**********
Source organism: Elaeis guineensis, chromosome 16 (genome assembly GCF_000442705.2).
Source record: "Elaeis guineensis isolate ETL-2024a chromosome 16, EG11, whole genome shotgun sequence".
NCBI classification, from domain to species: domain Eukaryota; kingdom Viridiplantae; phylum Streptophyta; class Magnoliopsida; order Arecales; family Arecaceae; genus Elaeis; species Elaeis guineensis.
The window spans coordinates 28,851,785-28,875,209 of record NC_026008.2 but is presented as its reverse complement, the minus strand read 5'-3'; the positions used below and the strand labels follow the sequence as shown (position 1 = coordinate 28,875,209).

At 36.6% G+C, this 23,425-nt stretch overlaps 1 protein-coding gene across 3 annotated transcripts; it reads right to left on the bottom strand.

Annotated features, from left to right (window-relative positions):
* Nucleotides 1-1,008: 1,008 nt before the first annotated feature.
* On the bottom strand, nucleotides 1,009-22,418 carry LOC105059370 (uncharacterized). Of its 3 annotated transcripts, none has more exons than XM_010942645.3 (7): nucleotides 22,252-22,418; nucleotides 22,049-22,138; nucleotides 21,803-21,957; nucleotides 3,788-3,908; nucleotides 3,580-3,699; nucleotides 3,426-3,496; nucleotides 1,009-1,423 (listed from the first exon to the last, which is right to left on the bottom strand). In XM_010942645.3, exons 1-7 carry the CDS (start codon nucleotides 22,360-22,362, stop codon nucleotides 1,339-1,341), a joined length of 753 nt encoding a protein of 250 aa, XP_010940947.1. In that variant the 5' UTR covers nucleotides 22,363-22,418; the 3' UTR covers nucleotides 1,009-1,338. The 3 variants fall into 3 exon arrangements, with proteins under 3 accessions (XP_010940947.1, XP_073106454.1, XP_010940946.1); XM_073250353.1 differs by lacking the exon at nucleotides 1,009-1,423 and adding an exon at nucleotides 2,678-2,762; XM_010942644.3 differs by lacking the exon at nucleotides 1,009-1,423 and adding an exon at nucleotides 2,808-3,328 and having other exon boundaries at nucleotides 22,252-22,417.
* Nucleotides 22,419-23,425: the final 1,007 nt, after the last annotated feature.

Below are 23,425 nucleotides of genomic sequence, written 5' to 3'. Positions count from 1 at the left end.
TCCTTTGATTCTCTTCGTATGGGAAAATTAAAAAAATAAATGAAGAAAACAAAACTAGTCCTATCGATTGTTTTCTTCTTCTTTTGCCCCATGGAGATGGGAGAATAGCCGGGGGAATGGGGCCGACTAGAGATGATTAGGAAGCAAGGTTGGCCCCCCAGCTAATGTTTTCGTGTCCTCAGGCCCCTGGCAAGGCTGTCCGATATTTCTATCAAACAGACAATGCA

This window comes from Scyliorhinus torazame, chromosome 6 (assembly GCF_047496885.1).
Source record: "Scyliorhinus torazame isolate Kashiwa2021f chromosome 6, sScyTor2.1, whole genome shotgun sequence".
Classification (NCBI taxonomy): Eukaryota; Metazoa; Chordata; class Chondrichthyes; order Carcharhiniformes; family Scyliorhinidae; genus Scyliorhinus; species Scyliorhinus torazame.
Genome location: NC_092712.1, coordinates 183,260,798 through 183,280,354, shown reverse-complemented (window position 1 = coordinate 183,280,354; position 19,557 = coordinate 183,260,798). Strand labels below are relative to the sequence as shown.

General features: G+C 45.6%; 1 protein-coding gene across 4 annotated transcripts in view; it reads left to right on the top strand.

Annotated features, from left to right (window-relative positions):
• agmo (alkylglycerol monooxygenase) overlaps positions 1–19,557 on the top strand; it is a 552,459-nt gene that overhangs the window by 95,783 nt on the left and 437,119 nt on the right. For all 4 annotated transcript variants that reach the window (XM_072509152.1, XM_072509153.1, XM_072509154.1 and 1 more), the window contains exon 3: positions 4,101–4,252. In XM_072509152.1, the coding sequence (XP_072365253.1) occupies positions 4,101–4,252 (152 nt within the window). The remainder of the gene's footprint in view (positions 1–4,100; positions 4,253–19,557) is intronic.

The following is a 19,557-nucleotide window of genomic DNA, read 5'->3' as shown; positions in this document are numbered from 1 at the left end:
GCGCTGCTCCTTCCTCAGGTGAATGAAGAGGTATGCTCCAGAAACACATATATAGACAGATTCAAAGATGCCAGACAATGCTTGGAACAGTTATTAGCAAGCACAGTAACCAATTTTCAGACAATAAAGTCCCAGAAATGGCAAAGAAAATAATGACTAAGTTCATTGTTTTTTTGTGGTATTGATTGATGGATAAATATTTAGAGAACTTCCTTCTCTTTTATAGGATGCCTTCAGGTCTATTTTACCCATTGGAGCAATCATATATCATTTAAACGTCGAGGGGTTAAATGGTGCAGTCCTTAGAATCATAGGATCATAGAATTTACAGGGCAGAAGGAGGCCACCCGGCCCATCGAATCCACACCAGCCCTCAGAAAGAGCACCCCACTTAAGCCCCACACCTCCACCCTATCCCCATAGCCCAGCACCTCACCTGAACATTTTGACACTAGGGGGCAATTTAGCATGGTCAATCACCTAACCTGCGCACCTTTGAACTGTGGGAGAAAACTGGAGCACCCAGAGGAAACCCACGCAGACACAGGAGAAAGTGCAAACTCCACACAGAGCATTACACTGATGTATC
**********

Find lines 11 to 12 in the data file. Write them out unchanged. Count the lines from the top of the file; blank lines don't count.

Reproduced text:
TCCTTTGATTCTCTTCGTATGGGAAAATTAAAAAAATAAATGAAGAAAACAAAACTAGTCCTATCGATTGTTTTCTTCTTCTTTTGCCCCATGGAGATGGGAGAATAGCCGGGGGAATGGGGCCGACTAGAGATGATTAGGAAGCAAGGTTGGCCCCCCAGCTAATGTTTTCGTGTCCTCAGGCCCCTGGCAAGGCTGTCCGATATTTCTATCAAACAGACAATGCA

This window comes from Scyliorhinus torazame, chromosome 6 (assembly GCF_047496885.1).